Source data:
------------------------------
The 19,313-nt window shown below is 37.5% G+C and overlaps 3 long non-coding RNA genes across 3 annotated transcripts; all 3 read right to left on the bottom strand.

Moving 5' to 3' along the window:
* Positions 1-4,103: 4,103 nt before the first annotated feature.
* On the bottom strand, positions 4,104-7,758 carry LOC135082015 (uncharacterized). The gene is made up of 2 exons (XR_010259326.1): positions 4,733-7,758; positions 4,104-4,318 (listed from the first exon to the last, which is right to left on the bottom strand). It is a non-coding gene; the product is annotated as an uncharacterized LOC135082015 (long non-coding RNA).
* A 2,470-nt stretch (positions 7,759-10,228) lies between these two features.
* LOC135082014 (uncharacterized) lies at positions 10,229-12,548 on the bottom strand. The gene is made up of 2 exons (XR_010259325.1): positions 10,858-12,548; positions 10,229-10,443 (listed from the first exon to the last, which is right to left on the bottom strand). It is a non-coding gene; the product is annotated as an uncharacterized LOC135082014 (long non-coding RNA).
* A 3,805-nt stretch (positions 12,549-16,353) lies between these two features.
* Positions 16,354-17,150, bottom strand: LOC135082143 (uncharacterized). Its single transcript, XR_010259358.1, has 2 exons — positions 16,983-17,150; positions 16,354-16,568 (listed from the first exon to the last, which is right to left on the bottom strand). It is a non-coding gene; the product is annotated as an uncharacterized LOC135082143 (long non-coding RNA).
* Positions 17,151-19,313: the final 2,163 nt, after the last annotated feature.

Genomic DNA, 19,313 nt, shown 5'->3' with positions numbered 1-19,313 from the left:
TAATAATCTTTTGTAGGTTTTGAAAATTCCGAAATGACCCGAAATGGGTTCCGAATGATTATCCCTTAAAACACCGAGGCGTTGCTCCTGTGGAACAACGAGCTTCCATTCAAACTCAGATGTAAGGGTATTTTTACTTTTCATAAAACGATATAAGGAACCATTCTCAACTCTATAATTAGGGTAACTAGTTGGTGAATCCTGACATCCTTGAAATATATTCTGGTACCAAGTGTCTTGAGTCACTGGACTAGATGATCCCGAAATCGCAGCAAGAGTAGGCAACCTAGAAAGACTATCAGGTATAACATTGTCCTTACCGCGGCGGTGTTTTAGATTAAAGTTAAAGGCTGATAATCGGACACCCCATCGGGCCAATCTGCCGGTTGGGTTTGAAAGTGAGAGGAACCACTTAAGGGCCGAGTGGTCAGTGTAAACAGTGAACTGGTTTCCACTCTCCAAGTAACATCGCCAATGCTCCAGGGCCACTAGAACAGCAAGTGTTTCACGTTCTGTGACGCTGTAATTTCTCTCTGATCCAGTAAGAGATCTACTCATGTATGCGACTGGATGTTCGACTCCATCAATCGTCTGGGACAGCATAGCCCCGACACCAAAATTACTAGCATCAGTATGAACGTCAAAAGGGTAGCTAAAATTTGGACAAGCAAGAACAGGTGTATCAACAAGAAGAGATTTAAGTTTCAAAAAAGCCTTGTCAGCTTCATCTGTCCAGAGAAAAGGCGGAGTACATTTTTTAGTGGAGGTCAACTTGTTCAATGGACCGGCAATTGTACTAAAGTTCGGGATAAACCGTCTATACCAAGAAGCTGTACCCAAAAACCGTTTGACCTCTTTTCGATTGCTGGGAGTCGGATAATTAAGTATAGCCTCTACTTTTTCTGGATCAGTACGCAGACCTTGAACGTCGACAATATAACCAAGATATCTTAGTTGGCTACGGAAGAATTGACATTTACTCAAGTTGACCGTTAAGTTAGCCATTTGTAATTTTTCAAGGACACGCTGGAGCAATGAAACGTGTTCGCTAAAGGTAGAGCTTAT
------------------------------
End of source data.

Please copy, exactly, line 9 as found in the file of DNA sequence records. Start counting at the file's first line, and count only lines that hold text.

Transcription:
* Positions 17,151-19,313: the final 2,163 nt, after the last annotated feature.